No one seems to know how to talk to kids about death. Adults tend to assume that death is too big and traumatic a subject for children to handle, and make the mistake of speaking in confusing euphemisms (“Don’t worry! Grandma is just…in a better place.”), or avoiding the subject of loss altogether.
Because of this, Saturday morning cartoons, and other media aimed primarily at kids, rarely address loss or grief in any real way. Sure, I can count all the Disney princesses that haven’t lost a parent on one hand (Aurora, Merida, Mulan and Rapunzel, in case you were wondering) but the Disney films don’t show these characters processing or talking about their grief. Instead parentlessness, usually motherlessness, is used as shorthand, a quick way of saying, “this person is tragic and therefore interesting. Watch them do stuff.” That’s why it’s so refreshing when grief is woven into the fabric of a show, treated as a real and natural part of the characters lives, not brushed aside or relegated to a “very special episode.”
“Steven Universe” is an animated series created for Cartoon Network by Adventure Time alum Rebecca Sugar. The title character (Steven) lives with the Crystal Gems, ancient humanoid alien warriors named Garnet, Amethyst and Pearl who spend their time going on dangerous adventures, protecting the world from evil, and hanging out at the beach. Steven is half-gem. His mother, Rose Quartz, was the leader of the Crystal Gems before she gave up her corporeal form to give birth to Steven.
Even though she’s gone, Rose is still a huge presence in the show. There are portraits of her in the house that Steven lives in with the other Crystal Gems, and snapshots of her in the van where Steven’s human Dad, Greg, lives. She shows up regularly in flashbacks and home videos. Greg and the Crystal Gems talk about Rose all the time, and deal with their grief for her on a daily basis.
Of course, the show, like life, isn’t all about grief. There are episodes in which Rose’s absence doesn’t, or barely, figures. Then there are episodes that deal almost entirely with different characters coming to terms with her loss–all in the context of an exciting magical adventure, obviously.
In the episode “Maximum Capacity” both Greg and Amethyst struggle with cleaning out Greg’s storage locker, which is filled with things that remind them both of Rose. In “Rose’s Scabbard,” Pearl briefly runs away as she copes with the betrayal she feels upon realizing that her friend and mentor kept secrets from her.
Steven experiences Rose’s loss in a completely different way than Greg and the other gems, but his grief is still treated as real and given appropriate airtime. Steven obviously feels Rose’s absence in his life, and has to deal with the fact that the gems see him, in some way, as an extension of her. However, since Steven never met his mother, he can’t miss her or grieve her the same way the others do. In “Healing Tears” the generally upbeat Steven comes across a secret statue of his mother in her garden, and is frustrated by the fact that he is unable to cry.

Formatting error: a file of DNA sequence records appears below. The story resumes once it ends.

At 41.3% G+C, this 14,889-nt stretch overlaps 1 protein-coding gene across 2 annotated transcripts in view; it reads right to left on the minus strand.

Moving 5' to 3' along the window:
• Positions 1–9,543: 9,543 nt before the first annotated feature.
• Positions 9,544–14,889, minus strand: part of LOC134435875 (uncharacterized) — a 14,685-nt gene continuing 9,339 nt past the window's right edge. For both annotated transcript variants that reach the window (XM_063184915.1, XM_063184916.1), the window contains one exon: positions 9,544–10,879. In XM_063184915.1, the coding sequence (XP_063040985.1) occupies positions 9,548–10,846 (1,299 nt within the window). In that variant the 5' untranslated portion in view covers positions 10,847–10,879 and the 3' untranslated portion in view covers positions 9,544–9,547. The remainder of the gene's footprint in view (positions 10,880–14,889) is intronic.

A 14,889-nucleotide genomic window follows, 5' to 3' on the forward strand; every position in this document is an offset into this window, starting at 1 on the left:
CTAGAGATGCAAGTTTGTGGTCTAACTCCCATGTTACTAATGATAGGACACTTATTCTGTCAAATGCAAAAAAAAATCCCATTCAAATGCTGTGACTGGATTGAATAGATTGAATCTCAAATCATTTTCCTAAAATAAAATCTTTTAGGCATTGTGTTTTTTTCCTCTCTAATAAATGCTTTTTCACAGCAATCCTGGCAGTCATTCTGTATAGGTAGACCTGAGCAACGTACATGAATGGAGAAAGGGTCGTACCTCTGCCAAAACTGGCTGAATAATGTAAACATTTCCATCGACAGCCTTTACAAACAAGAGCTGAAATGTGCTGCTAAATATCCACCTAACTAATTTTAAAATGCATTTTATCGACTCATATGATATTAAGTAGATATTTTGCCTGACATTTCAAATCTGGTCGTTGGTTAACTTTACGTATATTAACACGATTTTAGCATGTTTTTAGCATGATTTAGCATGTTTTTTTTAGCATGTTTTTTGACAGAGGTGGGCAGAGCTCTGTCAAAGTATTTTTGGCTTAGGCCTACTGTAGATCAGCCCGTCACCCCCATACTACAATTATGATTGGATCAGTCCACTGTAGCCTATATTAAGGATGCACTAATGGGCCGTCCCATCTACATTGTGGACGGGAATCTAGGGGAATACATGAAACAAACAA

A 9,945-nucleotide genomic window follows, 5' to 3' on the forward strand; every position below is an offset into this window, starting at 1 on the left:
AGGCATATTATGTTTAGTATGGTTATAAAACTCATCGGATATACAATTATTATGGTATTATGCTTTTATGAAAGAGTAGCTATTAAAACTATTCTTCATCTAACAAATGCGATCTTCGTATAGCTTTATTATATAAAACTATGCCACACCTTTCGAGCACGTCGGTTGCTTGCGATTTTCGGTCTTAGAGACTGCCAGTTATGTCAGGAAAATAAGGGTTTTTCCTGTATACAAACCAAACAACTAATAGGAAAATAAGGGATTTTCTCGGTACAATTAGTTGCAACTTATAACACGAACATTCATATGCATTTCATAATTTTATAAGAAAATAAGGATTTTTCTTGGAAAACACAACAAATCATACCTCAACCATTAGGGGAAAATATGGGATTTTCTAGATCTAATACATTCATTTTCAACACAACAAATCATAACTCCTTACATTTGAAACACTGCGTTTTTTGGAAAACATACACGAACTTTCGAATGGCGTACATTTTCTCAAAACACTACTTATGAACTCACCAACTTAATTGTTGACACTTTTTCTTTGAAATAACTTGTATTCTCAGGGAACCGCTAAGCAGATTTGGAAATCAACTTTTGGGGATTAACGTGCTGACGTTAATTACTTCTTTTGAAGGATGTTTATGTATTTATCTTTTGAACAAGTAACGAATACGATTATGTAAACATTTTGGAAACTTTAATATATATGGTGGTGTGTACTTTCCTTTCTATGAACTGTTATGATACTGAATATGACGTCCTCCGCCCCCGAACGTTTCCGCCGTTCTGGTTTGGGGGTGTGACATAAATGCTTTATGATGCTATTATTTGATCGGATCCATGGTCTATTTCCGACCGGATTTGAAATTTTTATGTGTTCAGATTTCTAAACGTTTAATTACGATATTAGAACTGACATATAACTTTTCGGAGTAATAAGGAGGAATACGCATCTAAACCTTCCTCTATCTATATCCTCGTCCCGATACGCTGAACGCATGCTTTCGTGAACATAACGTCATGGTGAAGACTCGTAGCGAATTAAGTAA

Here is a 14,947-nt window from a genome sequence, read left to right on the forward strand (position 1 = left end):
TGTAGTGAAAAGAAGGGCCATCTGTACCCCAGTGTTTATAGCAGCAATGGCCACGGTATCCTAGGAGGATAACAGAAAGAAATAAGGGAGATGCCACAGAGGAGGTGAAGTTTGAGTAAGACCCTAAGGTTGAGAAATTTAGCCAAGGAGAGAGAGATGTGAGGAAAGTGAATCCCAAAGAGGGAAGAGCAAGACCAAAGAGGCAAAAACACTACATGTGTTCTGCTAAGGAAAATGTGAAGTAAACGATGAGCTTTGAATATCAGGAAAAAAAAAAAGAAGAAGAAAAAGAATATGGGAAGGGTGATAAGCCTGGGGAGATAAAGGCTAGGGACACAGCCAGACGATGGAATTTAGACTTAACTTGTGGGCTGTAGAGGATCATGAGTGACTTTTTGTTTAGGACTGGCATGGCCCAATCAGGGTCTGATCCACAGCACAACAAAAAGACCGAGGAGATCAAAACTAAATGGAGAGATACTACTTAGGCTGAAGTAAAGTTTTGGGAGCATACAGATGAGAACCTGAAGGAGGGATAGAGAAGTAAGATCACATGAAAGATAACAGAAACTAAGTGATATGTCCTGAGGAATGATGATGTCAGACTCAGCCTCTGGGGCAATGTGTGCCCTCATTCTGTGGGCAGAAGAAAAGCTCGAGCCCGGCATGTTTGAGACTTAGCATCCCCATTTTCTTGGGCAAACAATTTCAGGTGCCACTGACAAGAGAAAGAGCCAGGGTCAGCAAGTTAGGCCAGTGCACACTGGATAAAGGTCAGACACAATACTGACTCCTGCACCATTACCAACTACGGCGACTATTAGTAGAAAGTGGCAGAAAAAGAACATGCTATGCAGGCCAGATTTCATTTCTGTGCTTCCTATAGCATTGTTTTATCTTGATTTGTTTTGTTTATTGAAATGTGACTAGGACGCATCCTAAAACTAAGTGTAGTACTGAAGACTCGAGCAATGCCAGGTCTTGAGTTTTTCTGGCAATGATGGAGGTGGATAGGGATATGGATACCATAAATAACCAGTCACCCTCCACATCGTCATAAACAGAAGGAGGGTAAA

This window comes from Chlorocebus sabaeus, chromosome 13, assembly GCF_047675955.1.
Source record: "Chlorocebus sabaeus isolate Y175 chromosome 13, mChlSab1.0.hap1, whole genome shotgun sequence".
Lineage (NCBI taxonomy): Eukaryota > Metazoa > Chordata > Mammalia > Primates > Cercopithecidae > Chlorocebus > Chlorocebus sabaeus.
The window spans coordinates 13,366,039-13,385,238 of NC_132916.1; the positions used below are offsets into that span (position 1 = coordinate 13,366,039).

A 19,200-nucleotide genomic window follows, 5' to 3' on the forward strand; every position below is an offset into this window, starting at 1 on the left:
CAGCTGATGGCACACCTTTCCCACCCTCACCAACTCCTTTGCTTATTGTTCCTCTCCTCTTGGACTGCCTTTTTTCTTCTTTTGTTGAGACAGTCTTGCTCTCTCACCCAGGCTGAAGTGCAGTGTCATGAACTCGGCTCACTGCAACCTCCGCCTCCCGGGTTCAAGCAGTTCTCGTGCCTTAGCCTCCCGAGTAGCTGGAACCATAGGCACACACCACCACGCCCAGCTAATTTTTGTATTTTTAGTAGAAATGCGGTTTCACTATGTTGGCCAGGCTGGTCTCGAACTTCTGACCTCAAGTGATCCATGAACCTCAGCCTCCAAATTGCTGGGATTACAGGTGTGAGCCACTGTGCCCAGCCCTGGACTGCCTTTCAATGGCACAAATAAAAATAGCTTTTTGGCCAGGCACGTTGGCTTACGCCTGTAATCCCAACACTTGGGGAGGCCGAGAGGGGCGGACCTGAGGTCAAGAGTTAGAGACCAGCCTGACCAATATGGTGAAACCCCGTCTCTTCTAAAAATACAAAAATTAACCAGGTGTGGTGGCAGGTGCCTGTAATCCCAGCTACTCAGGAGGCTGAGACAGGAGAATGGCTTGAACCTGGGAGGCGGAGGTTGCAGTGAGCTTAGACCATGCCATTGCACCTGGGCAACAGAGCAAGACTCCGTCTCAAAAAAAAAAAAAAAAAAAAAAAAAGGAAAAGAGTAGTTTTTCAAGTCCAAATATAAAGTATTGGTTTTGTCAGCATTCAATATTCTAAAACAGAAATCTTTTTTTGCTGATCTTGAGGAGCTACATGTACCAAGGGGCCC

Rose never magically communicates with Steven, and there is never any talk or hint that she might be resurrected. The only way Steven gets to know his mother is through pictures, home videos, and stories told by people who loved her. Contrast this, again, to Disney films, where dead loved ones often literally communicate with the protagonists. Mufasa speaks to Simba from the clouds, and Pocahantas talks to her grandmother through a tree. This magical communication, whether you read it literally or not, waters down the message that dead means dead, a difficult reality that children, and adults, aren’t confronted with nearly enough. Rose’s presence isn’t diminished by her inability to communicate. If anything it makes her loss more real, the other characters’ grief more frustrating and relatable, and the fact that they are still guided by their memories of her more meaningful.
There are a lot of other wonderful, revolutionary things about “Steven Universe.” It’s is the first Cartoon Network show created by a woman. The voice actors are mostly non-white and the animated characters are extremely diverse, in terms of both body type and ethnicity. The incredible British singer Estelle voices a main character, and NIKI-FREAKING-MINAJ even makes a cameo in the first season. The show’s principal cast is also overwhelmingly female-presenting–the Gems are technically genderless but use she/her pronouns–a rare thing for a cartoon not specifically aimed at girls. The show’s portrayal of grief is less discussed, but to me it is equally progressive. Grief for the characters in “Steven Universe” is portrayed as both complicated and normal. Their grief is never “over,” and that’s fine. Grief is something they move on with, not something they have to move on from.
Representation is a powerful thing, and a child seeing their grief played out onscreen, along with magical adventures and adorable ukulele songs, is a huge step towards making them feel normal, towards reminding them that they are not alone.
Ruby Dutcher is an intern at Modern Loss and a senior at Barnard College. You can catch up on “Steven Universe” on Hulu and watch new episodes Cartoon Network every Thursday. You can also follow the show’s creator, Rebecca Sugar, on Twitter @rebeccasugar.
Top image: Screencap from “Steven Universe,” courtesy of Cartoon Network.